Denim also comes in a raw state, which means that it has not been washed after the dyeing process. It is not washed or artificially worn in in any way, and some buyers like the unique way that the denim develops as they break it in day to day. Creases, whiskers, and “honeycombs” (the creases behind the knee) that are unique to the wearer begin to show through. After a few months of wearing, the jeans can be washed and the dye will become more fixed, and the jeans will wear in more slowly after that point. There are more raw denim choices for men, but there are still many options out there for women, especially those looking for the straight-leg or “boyfriend” fit. If you are a woman shopping for a pair of raw denim or heavy weight jeans, you should note that these pants may have less stretch than other jeans that they are accustomed to. However, although this rigid fit can appear be a drawback, with time it can end up resulting in the most flattering fit of all. This is because while heavy denim may not have much give at first, it will gradually mold to your body, resulting in a custom fit.
Selvedge may be another important characteristic to some buyers. Selvedge or “red selvedge” refers to the way the inner edges of the jeans are finished. The term selvedge comes from the word “Self edge”’ which alludes to the way that the edges are finished off on a smaller, narrower loom. “Red Selvedge”, is a reference to the fact that this kind of finishing is usually done using red thread. Jeans with this kind of hemming are less likely to fray and are generally considered to be more durable.
Other kinds of jeans may not be made of 100% cotton: spandex or other fibers may be added to create a more flexible fit while allowing for a tight and streamlined silhouette. Certain synthetic fabrics, when blended with cotton, reduce wrinkles and improve draping. They can also change the look or texture of the jeans. Stretch jeans, jeggings, and even denim-print leggings would fit into this category. These are ideal for anyone who is looking for a lightweight garment with a comfortable fit.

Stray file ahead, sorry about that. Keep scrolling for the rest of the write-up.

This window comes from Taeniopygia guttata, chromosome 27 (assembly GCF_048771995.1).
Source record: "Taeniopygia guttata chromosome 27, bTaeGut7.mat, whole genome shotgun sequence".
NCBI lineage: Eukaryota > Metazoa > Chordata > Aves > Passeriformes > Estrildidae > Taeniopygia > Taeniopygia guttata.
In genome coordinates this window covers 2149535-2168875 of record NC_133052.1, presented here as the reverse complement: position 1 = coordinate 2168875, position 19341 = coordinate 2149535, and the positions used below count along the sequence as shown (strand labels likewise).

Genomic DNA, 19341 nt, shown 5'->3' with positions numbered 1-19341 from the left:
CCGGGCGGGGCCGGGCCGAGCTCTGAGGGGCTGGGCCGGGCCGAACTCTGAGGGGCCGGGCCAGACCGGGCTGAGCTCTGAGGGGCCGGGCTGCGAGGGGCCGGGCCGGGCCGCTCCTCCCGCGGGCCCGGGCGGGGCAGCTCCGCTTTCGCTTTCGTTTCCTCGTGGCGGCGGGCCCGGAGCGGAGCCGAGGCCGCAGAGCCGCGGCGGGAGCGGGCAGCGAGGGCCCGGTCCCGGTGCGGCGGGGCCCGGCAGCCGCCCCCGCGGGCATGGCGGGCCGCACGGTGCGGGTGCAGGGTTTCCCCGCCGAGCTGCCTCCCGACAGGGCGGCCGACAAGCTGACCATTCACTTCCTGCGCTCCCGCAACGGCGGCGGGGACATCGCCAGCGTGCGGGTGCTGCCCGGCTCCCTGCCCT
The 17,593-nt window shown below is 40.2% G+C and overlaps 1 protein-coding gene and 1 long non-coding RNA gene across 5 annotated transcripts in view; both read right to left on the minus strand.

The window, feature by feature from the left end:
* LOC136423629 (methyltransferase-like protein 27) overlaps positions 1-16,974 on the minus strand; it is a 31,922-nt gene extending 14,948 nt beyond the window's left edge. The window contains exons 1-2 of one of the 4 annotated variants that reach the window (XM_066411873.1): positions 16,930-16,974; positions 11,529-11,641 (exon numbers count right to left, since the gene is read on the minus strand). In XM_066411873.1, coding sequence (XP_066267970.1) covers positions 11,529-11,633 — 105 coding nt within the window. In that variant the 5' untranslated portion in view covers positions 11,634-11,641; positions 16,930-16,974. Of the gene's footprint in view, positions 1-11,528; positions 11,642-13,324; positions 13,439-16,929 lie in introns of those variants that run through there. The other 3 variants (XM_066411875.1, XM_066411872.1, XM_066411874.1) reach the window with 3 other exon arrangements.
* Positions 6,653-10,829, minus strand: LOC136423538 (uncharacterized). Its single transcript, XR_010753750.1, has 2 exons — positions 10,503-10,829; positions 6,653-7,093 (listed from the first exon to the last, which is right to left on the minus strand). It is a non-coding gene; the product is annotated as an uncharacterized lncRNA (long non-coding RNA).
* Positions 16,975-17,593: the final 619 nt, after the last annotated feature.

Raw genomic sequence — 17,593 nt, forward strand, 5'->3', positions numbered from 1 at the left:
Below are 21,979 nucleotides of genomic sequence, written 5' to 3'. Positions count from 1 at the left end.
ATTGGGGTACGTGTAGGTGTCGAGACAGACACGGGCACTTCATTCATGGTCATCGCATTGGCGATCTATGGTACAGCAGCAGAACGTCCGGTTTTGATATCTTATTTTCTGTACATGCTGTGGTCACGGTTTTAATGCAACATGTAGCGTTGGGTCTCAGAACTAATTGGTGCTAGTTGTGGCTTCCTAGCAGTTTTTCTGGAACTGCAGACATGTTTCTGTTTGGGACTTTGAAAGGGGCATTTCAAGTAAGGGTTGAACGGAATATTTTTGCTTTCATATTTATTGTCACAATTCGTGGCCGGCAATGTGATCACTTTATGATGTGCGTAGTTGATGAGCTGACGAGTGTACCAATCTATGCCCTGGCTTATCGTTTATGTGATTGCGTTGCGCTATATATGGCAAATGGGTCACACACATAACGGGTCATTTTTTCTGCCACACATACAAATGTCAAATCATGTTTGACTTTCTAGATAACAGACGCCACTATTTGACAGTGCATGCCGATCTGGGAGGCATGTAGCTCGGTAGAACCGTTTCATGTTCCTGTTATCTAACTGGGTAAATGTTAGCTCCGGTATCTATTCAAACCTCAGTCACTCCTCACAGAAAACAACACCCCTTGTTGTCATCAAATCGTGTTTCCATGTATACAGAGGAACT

Finding the Perfect Fit
Once you’ve selected the perfect cut in the wash that you love and the weight that you want, there is one more thing to consider. When it comes to fit, whether or not the denim is pre-washed can impact how the jeans will look and feel over time. This is where you need to pay attention to the difference between sanforized and unsanforized jeans. The difference between these two types of clothing can basically be characterized as preshrunk/prewashed vs. shrink to fit. Sanforized jeans undergo soaking, washing, and drying procedures to ensure that they will not shrink down when the customer washes them. Unsanforized jeans do not undergo this process. These jeans need to be soaked and washed after purchasing. This can often shrink them a few sizes, and it is often recommended that if you are purchasing shrink-to-fit jeans, you should buy a pair that is a size or two larger than the one that you actually wear. Some makers of shrink-to-fit jeans take into account the fact that the jeans will shrink when they size them, meaning that the jeans will shrink to the size that they should be. Most jeans sold in stores are pre-washed. Shrink-to-fit in thrift, consignment, and vintage shops have likely already been shrunk if they are pre-owned.
To be certain that you’re getting the right size and that the jeans will fit properly after purchasing them, talk to a salesperson or look up a sizing chart on the manufacturer’s website. This is especially true when thrifting for jeans, because although there are many sizes and styles, sizing is not always standardized (especially for women’s and children’s clothing). If you have any questions about a particular new or used pair of jeans that we have on sale, don’t hesitate to ask us in person or online and we’ll do our best to assist you.